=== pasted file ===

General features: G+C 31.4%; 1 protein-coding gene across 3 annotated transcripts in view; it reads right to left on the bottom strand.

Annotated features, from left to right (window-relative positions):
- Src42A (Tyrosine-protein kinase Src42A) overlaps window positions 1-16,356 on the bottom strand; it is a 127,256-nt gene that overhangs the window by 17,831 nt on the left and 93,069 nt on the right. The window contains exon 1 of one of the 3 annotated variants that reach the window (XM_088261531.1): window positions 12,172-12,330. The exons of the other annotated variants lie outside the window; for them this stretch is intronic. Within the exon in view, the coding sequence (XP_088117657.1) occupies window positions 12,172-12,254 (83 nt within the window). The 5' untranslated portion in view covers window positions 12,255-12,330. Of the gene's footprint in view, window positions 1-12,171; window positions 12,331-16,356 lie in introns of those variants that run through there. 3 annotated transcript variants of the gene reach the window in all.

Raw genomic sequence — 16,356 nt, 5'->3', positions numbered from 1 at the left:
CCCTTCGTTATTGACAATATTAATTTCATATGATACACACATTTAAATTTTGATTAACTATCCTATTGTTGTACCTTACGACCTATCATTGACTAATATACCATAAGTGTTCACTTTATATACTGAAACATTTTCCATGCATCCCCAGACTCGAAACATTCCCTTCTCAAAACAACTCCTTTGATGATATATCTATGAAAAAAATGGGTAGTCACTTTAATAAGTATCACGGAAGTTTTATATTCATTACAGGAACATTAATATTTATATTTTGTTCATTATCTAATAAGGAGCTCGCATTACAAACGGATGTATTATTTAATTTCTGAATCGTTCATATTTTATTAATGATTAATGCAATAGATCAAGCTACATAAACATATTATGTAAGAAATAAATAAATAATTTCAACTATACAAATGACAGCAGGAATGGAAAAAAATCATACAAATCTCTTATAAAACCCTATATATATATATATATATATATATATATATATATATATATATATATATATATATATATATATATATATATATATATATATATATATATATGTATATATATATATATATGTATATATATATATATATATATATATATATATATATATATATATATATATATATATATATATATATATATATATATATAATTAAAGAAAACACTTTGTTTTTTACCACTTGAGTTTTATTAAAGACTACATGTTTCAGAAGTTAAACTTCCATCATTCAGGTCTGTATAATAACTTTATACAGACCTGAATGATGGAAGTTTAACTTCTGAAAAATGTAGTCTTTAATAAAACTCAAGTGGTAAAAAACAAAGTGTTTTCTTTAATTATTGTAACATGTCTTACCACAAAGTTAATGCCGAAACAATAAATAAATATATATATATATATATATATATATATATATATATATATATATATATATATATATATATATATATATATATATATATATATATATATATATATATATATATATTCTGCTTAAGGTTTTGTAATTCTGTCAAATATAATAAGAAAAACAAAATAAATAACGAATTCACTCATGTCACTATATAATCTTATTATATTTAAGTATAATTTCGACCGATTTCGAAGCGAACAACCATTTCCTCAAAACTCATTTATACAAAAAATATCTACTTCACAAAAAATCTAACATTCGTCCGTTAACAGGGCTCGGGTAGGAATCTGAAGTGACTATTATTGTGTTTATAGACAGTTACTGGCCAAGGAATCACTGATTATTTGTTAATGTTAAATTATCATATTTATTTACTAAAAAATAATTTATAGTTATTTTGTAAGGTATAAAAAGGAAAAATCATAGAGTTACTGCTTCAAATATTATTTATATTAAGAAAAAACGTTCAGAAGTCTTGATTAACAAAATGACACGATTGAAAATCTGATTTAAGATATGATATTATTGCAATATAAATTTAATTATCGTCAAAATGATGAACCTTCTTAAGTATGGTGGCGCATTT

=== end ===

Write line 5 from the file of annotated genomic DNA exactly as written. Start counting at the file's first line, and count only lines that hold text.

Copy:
CCCTTCGTTATTGACAATATTAATTTCATATGATACACACATTTAAATTTTGATTAACTATCCTATTGTTGTACCTTACGACCTATCATTGACTAATATACCATAAGTGTTCACTTTATATACTGAAACATTTTCCATGCATCCCCAGACTCGAAACATTCCCTTCTCAAAACAACTCCTTTGATGATATATCTATGAAAAAAATGGGTAGTCACTTTAATAAGTATCACGGAAGTTTTATATTCATTACAGGAACATTAATATTTATATTTTGTTCATTATCTAATAAGGAGCTCGCATTACAAACGGATGTATTATTTAATTTCTGAATCGTTCATATTTTATTAATGATTAATGCAATAGATCAAGCTACATAAACATATTATGTAAGAAATAAATAAATAATTTCAACTATACAAATGACAGCAGGAATGGAAAAAAATCATACAAATCTCTTATAAAACCCTATATATATATATATATATATATATATATATATATATATATATATATATATATATATATATATATATATATATATATATATATATATATATGTATATATATATATATATGTATATATATATATATATATATATATATATATATATATATATATATATATATATATATATATATATATATATATATATAATTAAAGAAAACACTTTGTTTTTTACCACTTGAGTTTTATTAAAGACTACATGTTTCAGAAGTTAAACTTCCATCATTCAGGTCTGTATAATAACTTTATACAGACCTGAATGATGGAAGTTTAACTTCTGAAAAATGTAGTCTTTAATAAAACTCAAGTGGTAAAAAACAAAGTGTTTTCTTTAATTATTGTAACATGTCTTACCACAAAGTTAATGCCGAAACAATAAATAAATATATATATATATATATATATATATATATATATATATATATATATATATATATATATATATATATATATATATATATATATATATATATATATATATATATATTCTGCTTAAGGTTTTGTAATTCTGTCAAATATAATAAGAAAAACAAAATAAATAACGAATTCACTCATGTCACTATATAATCTTATTATATTTAAGTATAATTTCGACCGATTTCGAAGCGAACAACCATTTCCTCAAAACTCATTTATACAAAAAATATCTACTTCACAAAAAATCTAACATTCGTCCGTTAACAGGGCTCGGGTAGGAATCTGAAGTGACTATTATTGTGTTTATAGACAGTTACTGGCCAAGGAATCACTGATTATTTGTTAATGTTAAATTATCATATTTATTTACTAAAAAATAATTTATAGTTATTTTGTAAGGTATAAAAAGGAAAAATCATAGAGTTACTGCTTCAAATATTATTTATATTAAGAAAAAACGTTCAGAAGTCTTGATTAACAAAATGACACGATTGAAAATCTGATTTAAGATATGATATTATTGCAATATAAATTTAATTATCGTCAAAATGATGAACCTTCTTAAGTATGGTGGCGCATTT